New ‘point in time’ count brings homelessness in Canada into sharper focus – CP

Source: The Canadian Press
Jan 26, 2017 10:43

OTTAWA _ New numbers are showing for the first time the depth of the homelessness problem in 28 small and medium-sized Canadian communities, and clarifying the picture in four larger cities.

The federal government has released highlights from the so-called “point-in-time” counts conducted in 32 cities last year, which found nearly 6,000 people living in shelters, on the street or in transitional facilities.

The count also found that indigenous people are over-represented in the homeless population, and shows that veterans are more likely to experience homelessness for longer stretches of time.

The report says those findings, along with information about the number of families and newcomers to Canada, point to a need for more targeted supports for these groups.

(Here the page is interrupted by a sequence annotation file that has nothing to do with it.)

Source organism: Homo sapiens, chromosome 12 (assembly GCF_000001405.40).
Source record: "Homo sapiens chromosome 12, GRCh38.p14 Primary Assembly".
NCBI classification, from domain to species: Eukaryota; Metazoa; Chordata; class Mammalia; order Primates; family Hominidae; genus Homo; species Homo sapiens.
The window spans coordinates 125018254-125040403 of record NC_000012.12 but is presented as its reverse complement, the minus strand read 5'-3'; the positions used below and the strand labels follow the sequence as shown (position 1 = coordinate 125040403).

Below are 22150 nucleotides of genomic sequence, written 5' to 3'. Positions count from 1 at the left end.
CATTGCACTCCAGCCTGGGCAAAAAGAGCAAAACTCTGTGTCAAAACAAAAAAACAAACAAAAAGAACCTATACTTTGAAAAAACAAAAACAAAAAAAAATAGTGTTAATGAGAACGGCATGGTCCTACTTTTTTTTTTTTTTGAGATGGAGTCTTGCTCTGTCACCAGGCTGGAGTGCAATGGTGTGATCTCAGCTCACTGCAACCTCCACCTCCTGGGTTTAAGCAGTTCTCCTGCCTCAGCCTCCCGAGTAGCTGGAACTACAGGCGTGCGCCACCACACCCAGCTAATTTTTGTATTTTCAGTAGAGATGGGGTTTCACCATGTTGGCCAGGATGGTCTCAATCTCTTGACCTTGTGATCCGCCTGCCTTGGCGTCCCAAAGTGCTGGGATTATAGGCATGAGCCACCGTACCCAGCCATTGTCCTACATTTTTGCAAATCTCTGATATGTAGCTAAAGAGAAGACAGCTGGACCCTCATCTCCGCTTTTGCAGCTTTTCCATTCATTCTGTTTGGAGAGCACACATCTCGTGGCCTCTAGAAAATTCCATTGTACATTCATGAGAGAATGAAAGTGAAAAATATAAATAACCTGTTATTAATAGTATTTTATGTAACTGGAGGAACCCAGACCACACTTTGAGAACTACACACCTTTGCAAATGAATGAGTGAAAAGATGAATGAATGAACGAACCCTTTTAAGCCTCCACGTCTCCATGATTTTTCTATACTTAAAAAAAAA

Homeless veterans made up nearly five per cent of those counted, and the data show respondents who identified as indigenous were nine times more likely to be homeless than non-indigenous.

Volunteers and local officials also found that four per cent of those counted were a recent immigrant or refugee to Canada, with females in this category more than twice as likely than non-immigrants to cite domestic abuse as a reason.

About 14 per cent said they were with family members, the majority of which were single parents with children.


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